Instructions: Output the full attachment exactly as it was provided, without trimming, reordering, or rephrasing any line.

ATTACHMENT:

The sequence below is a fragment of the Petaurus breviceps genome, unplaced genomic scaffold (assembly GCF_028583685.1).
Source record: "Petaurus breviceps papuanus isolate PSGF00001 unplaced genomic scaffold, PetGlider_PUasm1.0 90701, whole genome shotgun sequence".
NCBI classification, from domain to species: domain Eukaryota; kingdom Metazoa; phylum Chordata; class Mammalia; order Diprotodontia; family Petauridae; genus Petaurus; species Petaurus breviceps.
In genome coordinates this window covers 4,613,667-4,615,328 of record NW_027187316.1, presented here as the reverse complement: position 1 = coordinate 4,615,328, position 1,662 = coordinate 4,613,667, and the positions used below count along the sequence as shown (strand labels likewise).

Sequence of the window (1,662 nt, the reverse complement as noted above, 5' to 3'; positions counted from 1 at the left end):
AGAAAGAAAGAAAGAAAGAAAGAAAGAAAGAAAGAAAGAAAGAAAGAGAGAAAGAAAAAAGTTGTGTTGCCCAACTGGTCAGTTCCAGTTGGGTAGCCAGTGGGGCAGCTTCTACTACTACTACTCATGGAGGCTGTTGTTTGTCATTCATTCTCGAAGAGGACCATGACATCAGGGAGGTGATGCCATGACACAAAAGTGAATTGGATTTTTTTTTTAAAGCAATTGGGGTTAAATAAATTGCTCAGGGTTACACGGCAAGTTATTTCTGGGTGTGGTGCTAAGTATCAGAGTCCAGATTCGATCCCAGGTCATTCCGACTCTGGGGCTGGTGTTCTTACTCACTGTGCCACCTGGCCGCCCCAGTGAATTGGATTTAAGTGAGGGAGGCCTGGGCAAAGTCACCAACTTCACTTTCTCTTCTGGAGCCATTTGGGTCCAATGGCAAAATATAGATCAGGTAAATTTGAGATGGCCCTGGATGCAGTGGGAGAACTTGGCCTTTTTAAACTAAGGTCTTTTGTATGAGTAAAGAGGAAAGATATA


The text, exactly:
The sequence below is a fragment of the Petaurus breviceps genome, unplaced genomic scaffold (assembly GCF_028583685.1).
Source record: "Petaurus breviceps papuanus isolate PSGF00001 unplaced genomic scaffold, PetGlider_PUasm1.0 90701, whole genome shotgun sequence".
NCBI classification, from domain to species: domain Eukaryota; kingdom Metazoa; phylum Chordata; class Mammalia; order Diprotodontia; family Petauridae; genus Petaurus; species Petaurus breviceps.
In genome coordinates this window covers 4,613,667-4,615,328 of record NW_027187316.1, presented here as the reverse complement: position 1 = coordinate 4,615,328, position 1,662 = coordinate 4,613,667, and the positions used below count along the sequence as shown (strand labels likewise).

Sequence of the window (1,662 nt, the reverse complement as noted above, 5' to 3'; positions counted from 1 at the left end):
AGAAAGAAAGAAAGAAAGAAAGAAAGAAAGAAAGAAAGAAAGAAAGAGAGAAAGAAAAAAGTTGTGTTGCCCAACTGGTCAGTTCCAGTTGGGTAGCCAGTGGGGCAGCTTCTACTACTACTACTCATGGAGGCTGTTGTTTGTCATTCATTCTCGAAGAGGACCATGACATCAGGGAGGTGATGCCATGACACAAAAGTGAATTGGATTTTTTTTTTAAAGCAATTGGGGTTAAATAAATTGCTCAGGGTTACACGGCAAGTTATTTCTGGGTGTGGTGCTAAGTATCAGAGTCCAGATTCGATCCCAGGTCATTCCGACTCTGGGGCTGGTGTTCTTACTCACTGTGCCACCTGGCCGCCCCAGTGAATTGGATTTAAGTGAGGGAGGCCTGGGCAAAGTCACCAACTTCACTTTCTCTTCTGGAGCCATTTGGGTCCAATGGCAAAATATAGATCAGGTAAATTTGAGATGGCCCTGGATGCAGTGGGAGAACTTGGCCTTTTTAAACTAAGGTCTTTTGTATGAGTAAAGAGGAAAGATATA